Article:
• Exceptional patina and wonderfully correct
• Dash-mounted original data plates
• Accessory trailer included
PLEASE NOTE: Trailer is sold on Bill of Sale only.
134.2 cid L-head inline four-cylinder engine, 60 HP, three-speed synchromesh manual transmission with two-speed transfer case and four-wheel drive, full floating front axle, semi-floating rear axle with semi-elliptic leaf springs, four-wheel hydraulic drum brakes; wheelbase: 80”
World War II Army Chief of Staff, General George C. Marshall, called it "America’s greatest contribution to modern warfare," and famous War correspondent Ernie Pyle wrote, “It does everything. It goes everywhere. It’s as faithful as a dog, as strong as a mule, and as agile as a goat.” These heroes from America’s past were speaking of the simplistic and utilitarian Jeep. Built at a rate of one every minute and a half, over 600,000 Jeeps were built from the muscular manufacturing plants of Willys-Overland and Ford from 1941 until 1945. As the Allies banked victories across Europe and the Pacific, the brass at Willys realized the activity at the bustling plant would gradually grind to a halt. With its battlefield reliability, durability and reputation, Willys resurrected the lively little four-wheeler at war’s end and marketed the new CJ model to farmers, ranchers and outdoorsmen, thus ensuring a bright future for Willys.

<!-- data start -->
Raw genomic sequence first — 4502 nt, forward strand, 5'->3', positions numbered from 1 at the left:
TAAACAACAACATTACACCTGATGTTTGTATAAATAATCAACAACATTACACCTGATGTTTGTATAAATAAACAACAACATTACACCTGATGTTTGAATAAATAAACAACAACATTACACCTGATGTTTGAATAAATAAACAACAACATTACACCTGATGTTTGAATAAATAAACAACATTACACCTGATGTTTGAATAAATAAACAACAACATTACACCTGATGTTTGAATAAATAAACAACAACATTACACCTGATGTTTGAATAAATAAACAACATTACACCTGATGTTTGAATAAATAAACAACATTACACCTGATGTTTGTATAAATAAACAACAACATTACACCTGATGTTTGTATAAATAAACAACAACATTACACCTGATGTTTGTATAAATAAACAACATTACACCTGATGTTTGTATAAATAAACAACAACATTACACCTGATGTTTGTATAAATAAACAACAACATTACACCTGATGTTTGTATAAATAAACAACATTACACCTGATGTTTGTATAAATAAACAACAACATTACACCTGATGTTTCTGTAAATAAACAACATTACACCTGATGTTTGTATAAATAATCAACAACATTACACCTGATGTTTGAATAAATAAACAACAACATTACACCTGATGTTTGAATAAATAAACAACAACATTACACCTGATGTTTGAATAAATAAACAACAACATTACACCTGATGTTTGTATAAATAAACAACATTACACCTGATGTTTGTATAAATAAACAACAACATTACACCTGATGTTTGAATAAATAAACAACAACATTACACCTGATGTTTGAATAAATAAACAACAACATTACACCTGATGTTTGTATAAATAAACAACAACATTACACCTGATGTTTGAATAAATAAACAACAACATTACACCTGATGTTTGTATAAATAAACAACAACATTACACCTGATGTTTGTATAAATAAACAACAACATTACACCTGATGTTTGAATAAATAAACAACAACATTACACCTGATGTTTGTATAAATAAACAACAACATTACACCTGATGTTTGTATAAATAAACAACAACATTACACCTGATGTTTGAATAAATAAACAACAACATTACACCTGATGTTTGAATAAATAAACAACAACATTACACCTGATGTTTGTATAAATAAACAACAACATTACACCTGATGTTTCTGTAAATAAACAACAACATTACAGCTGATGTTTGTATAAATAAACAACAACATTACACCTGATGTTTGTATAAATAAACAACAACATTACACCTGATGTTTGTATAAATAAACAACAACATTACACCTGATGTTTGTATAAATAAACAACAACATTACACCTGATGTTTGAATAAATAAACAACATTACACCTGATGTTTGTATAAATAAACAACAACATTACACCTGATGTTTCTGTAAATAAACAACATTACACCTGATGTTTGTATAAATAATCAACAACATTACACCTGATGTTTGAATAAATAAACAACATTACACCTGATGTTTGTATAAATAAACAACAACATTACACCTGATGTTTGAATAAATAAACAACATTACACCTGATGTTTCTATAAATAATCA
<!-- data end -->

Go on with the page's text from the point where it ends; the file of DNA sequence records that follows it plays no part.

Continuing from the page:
The first civilian Jeep, dubbed the CJ-2A, closely resembled the military MB version but was adorned with a handful of creature comforts and was produced from 1945 until 1949. Sales of the civilian Jeeps kept Willys factory workers busy, but a slump in sales necessitated a re-design. In 1949, Willys introduced the CJ-3A model that offered the driver more legroom, headroom and a one-piece windshield. As the motoring public embraced the redesigned Jeep, the U.S. War Department was keeping a close eye on the Korean peninsula and, on June 25, 1949, North Korea invaded the South. The U.S. Government again turned to Willys to supply the military with utility vehicles and the first post-WWII military Jeep was put into production. The new M38 was a beefed-up version of the CJ-3A with a reinforced frame and stronger suspension, and featured a folding windshield, a pintle hook for towing, lifting shackles, and a waterproof ignition and breathing apparatus for fording streams. The M38 was produced from 1950 until 1952 and over 60,000 were supplied to the U.S. and other militaries.
This incredible example wears a breathtaking patina and is correct down to the waterproof ignition wires and dash-mounted original data plates. The pioneer tools, consisting of an axe and shovel, are present, as is the jerrycan, omnidirectional spare tire, convoy light and blackout lights. The marking, VMF214, indicates that this Jeep may have been assigned to the Marine Attack Squadron 214, better known as Blacksheep Squadron. Also included in the sale is a 1/4 ton M100 trailer that also wears VMF214 markings and is complete with its own set of blackout lights.
Vintage military Jeeps are fun to drive, easy to maintain; they fit in any size garage and can be accessorized with machine guns, radios and barbed wire cutters, to name a few. The last of the flat-fendered Jeeps may have rolled off the assembly line 65 years ago, but the legend lives on in the faithful presentation and mechanical reliability of this historic Jeep.
1952 Willys M38 Military Jeep with M100 Trailer